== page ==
by LindaMarie

Liam washed his hands in his grandfather's stream.

The red would not go away, no matter how hard he scrubbed. It was under his nails, in the lines of his palms. It made his skin swell and numb guiltily in the icy water.

He'd come here because he didn't want them to see him cry. Father would yell. He'd say men didn't cry even if they were little and spoiled and spent too much time indoors drawing. Drawing was womanly, and he couldn't add crying on top of it. Grandmother would tell Father he's only a boy, don't be so hard on him. You were a boy once too, you know.

But Liam was big. He wasn't a boy, and he wasn't a woman. Maybe they'd see it now.

They went to Grandfather's farm in the country every spring. The city was sinful; no place to stay for Lent. Even Uncle Thomas came back home then. He had to sleep close to the church with the other priests, though, not at the farmhouse with everyone else. Mother said it was called a rectory, where he stayed.

Today was Good Friday. Liam didn't see what was so good about having to sit in church for three hours in the best part of the day, but he knew he shouldn't ask about such things. He would need to go inside soon and get ready.

This morning Grandfather had let him help with the culling of the lambs. Liam was eight years old next month, after all. He was grown up enough to help provide.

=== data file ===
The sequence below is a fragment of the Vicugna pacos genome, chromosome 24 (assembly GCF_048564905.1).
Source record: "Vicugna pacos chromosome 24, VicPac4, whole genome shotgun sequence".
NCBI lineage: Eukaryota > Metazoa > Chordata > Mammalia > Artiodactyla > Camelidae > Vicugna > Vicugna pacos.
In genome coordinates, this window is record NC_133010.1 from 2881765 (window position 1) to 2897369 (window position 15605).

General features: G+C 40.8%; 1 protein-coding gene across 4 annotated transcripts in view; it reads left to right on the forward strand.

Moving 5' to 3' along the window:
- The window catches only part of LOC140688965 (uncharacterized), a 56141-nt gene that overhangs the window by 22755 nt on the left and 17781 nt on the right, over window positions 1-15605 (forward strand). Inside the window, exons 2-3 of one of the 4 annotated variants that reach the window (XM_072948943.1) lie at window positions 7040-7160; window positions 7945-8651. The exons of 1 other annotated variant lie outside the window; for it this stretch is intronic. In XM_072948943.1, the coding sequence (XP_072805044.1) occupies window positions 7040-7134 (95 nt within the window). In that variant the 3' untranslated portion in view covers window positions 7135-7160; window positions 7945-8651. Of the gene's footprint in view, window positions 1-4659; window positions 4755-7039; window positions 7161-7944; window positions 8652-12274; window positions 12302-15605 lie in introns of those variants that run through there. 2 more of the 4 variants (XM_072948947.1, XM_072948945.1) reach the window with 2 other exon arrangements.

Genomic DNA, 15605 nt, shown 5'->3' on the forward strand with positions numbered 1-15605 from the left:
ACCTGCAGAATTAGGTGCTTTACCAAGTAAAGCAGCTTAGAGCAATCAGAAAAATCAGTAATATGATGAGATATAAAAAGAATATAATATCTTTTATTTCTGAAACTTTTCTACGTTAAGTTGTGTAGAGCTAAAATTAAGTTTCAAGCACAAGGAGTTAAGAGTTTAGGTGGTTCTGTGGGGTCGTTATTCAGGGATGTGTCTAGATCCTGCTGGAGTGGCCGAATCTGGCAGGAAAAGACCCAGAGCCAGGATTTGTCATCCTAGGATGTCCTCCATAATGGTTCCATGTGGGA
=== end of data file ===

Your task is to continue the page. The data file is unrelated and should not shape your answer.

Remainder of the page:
Liam thought maybe they ate lamb on Easter because Christ was the Lamb of God. The lambs cried when they killed them, and if he'd been Jesus he would have cried too.

The had done it out in the field, where the women couldn't hear. Grandfather said women were delicate and you had to keep them safe. Mother was delicate. She yelped if you walked too loud. Aye, but Liam was quiet. He could protect her.

Grandfather said it was easy to choose which ones to keep, and which to slaughter. If they were weak, or sick, or if an ewe had two and one was smaller, then they weren't any good anyway. Even the mother sheep wouldn't want them. But to Liam they all looked the same: all small, all fuzzy and sad and afraid. Only big men like he and Grandfather could kill them, because they were the strongest.

The lambs cried. They knew what was going to happen, they saw the axe, and they cried like babies. Like people. Liam held them still while Grandfather did it. The blood seeped on his fingers, up his arms, and he knew why he'd been told to wear black pants today. The cries got louder, like screams, and then slowly died away.

Liam crouched by the stream, washing his hands. The tears fell as he thought about being the lamb. He thought about Jesus, and how he knew he was going to die. Liam knew, because Father told him, that everyone dies someday. He said some people die young because they're unrighteous. And he thought about the Lord, and the lamb, and wondered when his time would come.


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